Bob Bernick’s notebook: Utah lawmakers shouldn’t have to ask permission to do their job

A new poll by Dan Jones & Associates finds Utahns are split over a constitutional amendment that would give legislators the power to call themselves into a special session.

In my view, it’s crucial that voters pass this change.

Currently, the state Constitution gives special session calling authority only to the governor.

And only the governor sets a special session agenda.

It’s been that way since statehood in 1896, and GOP Gov. Gary Herbert – who opposes the amendment – says there’s no reason to change it.

Basically, if it ain’t broke, don’t fix it.

But it is broken – and always has been.

Governors and Utah lawmakers just haven’t been motivated much in the past to deal with the change.

First off, the drafters of the Utah Constitution were not “divinely inspired,” as some claim the Founding Fathers were when the U.S. Constitution was drafted way back when.

Our state Constitution followed a number of other western states’ documents drawn up after the Civil War as new states were let into the Union, one at a time.

In fact, Utah was punished – if that is the right word – in several areas of our Constitution as federal lawmakers sought to make sure Mormons didn’t have too much freedom to mess with stuff, like polygamy and religious influence in state affairs.

Many other state Legislatures can call themselves into special session without their governor’s approval.

Taking away the specific reason for the GOP-controlled Utah Legislature’s reason to pass this change now – a fight between Herbert and Republican lawmakers over special rules for the election to fill the vacancy in the 3rd Congressional District last year – there are more important reasons that Utah lawmakers should have the ability to call themselves into session.

Foremost in my argument for passage is the balance of power.

Like the federal government – Utah’s form of state governance depends on a three-legged stool, the executive, judicial and legislative branches.

The executive branch – i.e., the governor – doesn’t need the permission of the other two branches to do his job.

Nor does the judiciary need permission to do its job.

Outside of the 45-day general session, why does the legislative branch need permission from the governor to do its job?

It shouldn’t.

Utah’s 45-day general session is one of the shortest among the states – meaning there is most of the calendar year when lawmakers can’t act on their own.

I certainly don’t want a full-time Legislature.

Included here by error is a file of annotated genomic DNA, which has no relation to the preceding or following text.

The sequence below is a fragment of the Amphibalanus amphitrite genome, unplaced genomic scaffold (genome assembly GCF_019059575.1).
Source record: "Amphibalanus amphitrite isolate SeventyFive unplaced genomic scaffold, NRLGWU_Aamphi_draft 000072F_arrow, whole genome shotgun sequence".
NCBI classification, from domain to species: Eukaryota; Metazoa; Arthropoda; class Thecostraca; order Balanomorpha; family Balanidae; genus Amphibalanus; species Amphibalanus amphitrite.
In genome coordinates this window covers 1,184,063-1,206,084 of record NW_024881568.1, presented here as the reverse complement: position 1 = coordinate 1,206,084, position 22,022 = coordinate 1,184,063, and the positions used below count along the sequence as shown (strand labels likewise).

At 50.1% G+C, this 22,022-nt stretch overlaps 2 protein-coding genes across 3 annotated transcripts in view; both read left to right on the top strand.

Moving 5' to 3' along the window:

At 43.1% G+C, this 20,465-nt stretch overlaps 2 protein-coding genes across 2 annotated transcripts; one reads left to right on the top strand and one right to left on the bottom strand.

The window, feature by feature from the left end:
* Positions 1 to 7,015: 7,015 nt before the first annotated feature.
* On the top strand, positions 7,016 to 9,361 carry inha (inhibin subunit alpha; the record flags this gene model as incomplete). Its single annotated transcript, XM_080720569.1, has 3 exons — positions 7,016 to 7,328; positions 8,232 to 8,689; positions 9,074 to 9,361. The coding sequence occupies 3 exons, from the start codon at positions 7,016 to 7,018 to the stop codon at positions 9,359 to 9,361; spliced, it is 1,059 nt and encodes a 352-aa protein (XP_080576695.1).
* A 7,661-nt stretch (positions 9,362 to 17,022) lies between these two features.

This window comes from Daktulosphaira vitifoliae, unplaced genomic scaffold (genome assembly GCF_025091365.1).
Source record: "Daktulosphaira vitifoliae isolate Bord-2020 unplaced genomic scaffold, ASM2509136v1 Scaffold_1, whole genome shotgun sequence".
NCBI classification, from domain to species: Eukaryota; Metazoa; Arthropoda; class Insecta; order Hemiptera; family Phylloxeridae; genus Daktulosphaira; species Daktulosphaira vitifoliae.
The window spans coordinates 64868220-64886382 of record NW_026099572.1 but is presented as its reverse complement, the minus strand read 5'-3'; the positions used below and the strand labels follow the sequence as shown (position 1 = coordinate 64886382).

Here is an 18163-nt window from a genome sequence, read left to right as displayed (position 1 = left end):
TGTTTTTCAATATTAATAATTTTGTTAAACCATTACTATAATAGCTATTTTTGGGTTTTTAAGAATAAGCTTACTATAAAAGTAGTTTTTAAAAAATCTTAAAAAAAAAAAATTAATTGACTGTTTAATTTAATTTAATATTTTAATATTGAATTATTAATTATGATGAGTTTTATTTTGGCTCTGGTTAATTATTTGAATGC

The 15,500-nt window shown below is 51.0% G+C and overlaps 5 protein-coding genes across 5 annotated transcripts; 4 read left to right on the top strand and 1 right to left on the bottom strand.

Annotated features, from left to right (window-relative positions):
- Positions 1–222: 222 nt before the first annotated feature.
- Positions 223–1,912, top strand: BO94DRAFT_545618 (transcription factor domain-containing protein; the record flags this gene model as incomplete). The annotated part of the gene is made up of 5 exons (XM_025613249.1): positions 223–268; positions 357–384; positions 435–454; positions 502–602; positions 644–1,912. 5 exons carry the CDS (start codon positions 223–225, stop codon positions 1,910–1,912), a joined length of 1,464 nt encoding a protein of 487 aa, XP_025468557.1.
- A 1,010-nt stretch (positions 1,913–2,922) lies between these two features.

And while Herbert argues this amendment is a step in that direction, almost every year he calls lawmakers into a special session at least once – sometimes two or three times.

If he’s using special sessions to get legislative approval on this or that topic, why can’t elected legislators make the same accommodations to help Utah government operate effectively?

Herbert also worries that without a firm adjournment time, the general session would just slop over into a special session, with lawmakers reluctant to make hard decisions – especially about the budget – putting off those decisions into a special session.

Some states, like Idaho, have an indeterminate adjournment date, and do this now.

So, in Utah’s amendment is a provision that lawmakers can’t call themselves into a special session just after the general session ends.

There are other restrictions in the Utah amendment – aimed at keeping Utah a part-time Legislature.

Key among them: It would take two-thirds of the House and Senate to vote on a special session for one to be called.

Currently, Republicans hold more than two-thirds of the seats in both houses. But they have not always been so dominant.

And in the future, it could be that minority Democrats could block a special session call if they wished – thus helping keep highly partisan issues reserved for just the general session.

My argument is this:

If Herbert doesn’t have to ask the speaker of the Utah House when he can go to work in the morning.

If the Utah Supreme Court doesn’t have to ask the governor when they can meet and hear a case, then the Legislature shouldn’t have to ask the governor when they can meet, either.

The Utah House is elected every two years, with the half of the Senate up every two years in their four-year terms.

There is electoral oversight into how the Legislature operates, as it is.

Utah voters should amend the state Constitution to allow lawmakers to call themselves into a special session – and voters should hold them accountable if legislators abuse the newly-granted authority.